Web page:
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Review: 'I'm Thinking of Ending Things' - Snowblind

Kurt Loder on

Charlie Kaufman's latest is a brilliant film, I guess. In "I'm Thinking of Ending Things," the one-of-a-kind writer-director takes us on a wintry road trip with a young woman (Jessie Buckley) named Lucy (maybe that's her name, maybe not) and her schlub boyfriend of four or six or seven weeks (she's not sure), a guy named Jake (Jesse Plemons). "We have a real connection," Lucy says in voiceover, "a rare and intense attachment." Then: "I'm thinking of ending things."

The picture is Kaufman's adaptation of a 2016 novel by Iain Reid. It has the trappings of a horror movie -- there are nods to "The Shining" and even a creepy basement that Lucy is warned not to go down into. But there's no traditional horror payoff. The dejected-looking Jake, who's as dull as a blank wall and driving Lucy to his parents' remote Oklahoma farmhouse, fits the bill for a serial killer, but it turns out he's not. The horror in this movie is simply the standard stuff of human existence.

"Humans are the only animals that know the inevitability of their own deaths," Lucy says as she and Jake make their way through a wind-whipped blizzard. "Other animals live in the present. Humans cannot, so they invented hope."

You can almost feel viewers peeling away from this movie as it rambles along through its 134-minute runtime. There are two long car scenes, and they're all talk (touching down on Wordsworth and movie musicals, among other things), often without even the visual relief of passing scenery (all we see through the car windows at most times are wipers and snow). And when Lucy and Jake finally arrive at his parents' bleak spread, the picture turns boldly arty (or pretentious, some will surely feel).

Jake's mom (Toni Collette) and dad (David Thewlis) are founts of vapid chatter. When we meet them, they're both middle-aged, but before long, they begin to morph into both younger and older versions of themselves. (Older Dad is losing his memory to dementia, so he has affixed a sign to the door of Jake's childhood room that says, "Jake's Childhood Room." We see Mom as a chirpy young housewife and then, soon after, reclining on what appears to be her deathbed.) The family dinner at which all four of the lead characters gather is a study in the most harrowing sort of intimate unease.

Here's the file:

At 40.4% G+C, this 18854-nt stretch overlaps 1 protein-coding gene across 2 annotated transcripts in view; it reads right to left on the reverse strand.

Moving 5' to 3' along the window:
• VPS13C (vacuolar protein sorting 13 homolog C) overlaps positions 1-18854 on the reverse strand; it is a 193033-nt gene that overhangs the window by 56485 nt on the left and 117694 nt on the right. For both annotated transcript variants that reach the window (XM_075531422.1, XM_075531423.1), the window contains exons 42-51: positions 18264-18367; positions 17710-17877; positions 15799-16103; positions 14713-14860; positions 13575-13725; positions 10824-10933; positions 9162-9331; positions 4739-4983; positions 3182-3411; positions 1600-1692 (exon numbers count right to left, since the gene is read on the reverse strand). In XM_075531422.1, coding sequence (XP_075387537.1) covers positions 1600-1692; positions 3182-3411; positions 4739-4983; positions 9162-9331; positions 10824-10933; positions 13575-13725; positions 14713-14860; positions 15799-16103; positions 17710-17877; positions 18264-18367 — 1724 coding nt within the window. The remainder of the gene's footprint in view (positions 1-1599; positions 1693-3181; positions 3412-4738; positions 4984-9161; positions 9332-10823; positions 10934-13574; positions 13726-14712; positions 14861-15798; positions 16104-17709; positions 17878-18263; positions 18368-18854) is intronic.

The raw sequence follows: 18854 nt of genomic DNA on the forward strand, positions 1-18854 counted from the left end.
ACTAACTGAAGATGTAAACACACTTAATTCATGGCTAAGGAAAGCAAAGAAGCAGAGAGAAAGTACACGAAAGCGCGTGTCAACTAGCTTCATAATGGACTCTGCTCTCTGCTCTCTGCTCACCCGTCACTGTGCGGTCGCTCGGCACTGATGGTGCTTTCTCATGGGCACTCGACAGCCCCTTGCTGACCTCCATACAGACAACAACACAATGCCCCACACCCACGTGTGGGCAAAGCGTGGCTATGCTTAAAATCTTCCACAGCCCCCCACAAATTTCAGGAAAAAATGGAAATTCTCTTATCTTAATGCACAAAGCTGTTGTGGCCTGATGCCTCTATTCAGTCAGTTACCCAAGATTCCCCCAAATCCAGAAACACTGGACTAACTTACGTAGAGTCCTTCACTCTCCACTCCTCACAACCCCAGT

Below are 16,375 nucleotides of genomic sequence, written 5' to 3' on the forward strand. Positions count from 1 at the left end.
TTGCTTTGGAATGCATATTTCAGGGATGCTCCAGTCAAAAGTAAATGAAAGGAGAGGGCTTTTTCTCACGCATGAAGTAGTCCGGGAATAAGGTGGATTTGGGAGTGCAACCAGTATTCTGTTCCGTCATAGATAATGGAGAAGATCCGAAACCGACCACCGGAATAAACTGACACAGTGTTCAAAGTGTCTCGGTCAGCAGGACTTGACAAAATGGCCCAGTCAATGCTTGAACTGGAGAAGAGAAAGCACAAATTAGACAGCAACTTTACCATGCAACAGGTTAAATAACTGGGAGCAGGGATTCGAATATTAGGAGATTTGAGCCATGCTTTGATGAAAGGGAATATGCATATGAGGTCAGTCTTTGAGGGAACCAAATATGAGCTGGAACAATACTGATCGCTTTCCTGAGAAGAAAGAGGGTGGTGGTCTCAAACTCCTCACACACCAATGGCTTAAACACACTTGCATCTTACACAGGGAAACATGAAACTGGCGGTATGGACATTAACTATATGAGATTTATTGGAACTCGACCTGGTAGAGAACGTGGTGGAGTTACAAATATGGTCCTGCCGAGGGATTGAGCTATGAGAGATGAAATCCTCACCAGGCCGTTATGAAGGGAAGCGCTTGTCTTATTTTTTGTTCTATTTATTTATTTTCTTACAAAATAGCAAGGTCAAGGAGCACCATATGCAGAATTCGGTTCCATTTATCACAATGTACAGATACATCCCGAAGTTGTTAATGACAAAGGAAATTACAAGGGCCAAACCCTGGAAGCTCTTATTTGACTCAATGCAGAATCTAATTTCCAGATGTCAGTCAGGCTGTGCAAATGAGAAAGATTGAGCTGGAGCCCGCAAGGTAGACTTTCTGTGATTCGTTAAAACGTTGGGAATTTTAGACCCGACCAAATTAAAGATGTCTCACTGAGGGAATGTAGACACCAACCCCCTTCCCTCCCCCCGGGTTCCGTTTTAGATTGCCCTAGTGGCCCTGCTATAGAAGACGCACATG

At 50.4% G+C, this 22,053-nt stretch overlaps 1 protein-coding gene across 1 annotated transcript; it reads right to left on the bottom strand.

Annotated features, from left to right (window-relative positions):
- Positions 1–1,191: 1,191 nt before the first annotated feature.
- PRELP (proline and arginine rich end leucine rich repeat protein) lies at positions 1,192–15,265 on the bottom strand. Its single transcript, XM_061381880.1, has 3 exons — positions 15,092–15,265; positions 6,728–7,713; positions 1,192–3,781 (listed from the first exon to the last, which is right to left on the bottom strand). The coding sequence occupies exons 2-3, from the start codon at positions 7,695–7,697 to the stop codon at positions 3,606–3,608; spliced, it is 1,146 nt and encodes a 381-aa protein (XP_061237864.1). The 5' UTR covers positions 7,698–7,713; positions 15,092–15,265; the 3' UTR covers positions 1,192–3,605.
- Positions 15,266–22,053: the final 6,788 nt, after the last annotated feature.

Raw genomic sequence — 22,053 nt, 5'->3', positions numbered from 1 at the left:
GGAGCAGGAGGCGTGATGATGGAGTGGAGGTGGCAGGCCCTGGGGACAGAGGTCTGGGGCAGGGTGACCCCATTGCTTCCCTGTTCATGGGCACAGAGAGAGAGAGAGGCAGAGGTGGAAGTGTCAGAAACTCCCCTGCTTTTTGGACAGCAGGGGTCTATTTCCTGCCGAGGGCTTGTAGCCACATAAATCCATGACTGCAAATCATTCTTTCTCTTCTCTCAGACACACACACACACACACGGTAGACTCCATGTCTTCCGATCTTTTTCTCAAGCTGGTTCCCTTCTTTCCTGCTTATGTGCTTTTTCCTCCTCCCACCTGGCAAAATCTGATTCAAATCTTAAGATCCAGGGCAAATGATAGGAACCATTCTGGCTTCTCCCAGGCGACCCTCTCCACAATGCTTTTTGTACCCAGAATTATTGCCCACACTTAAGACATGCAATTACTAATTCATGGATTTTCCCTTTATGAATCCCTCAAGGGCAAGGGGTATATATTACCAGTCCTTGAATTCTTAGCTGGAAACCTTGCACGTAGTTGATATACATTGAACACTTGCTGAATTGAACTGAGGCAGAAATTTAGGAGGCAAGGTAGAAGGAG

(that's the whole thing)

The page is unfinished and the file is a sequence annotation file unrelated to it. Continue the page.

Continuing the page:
Lucy and Jake finally make their escape from this creepy household using the excuse that Lucy has work to do at home. (At various narrative intervals, she's a writer, a waitress or a student of quantum physics.) But then, back out in the blizzard again, motoring along, Jake makes the ominous decision to turn off the highway onto a long, narrow road that leads to his old high school, where a mysterious figure awaits. Despite the best efforts of the gifted cast -- especially Buckley and Plemons -- I think it's a safe bet that shortly after this point, many viewers will feel the movie has lost its mind, and that they no longer wish to keep it company.

("I'm Thinking of Ending Things" is streaming on Netflix.)

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Kurt Loder is the film critic for Reason Online. To find out more about Kurt Loder and read features by other Creators Syndicate writers and cartoonists, visit the Creators Syndicate website at www.creators.com.

Copyright 2020 Creators Syndicate, Inc.
 

 

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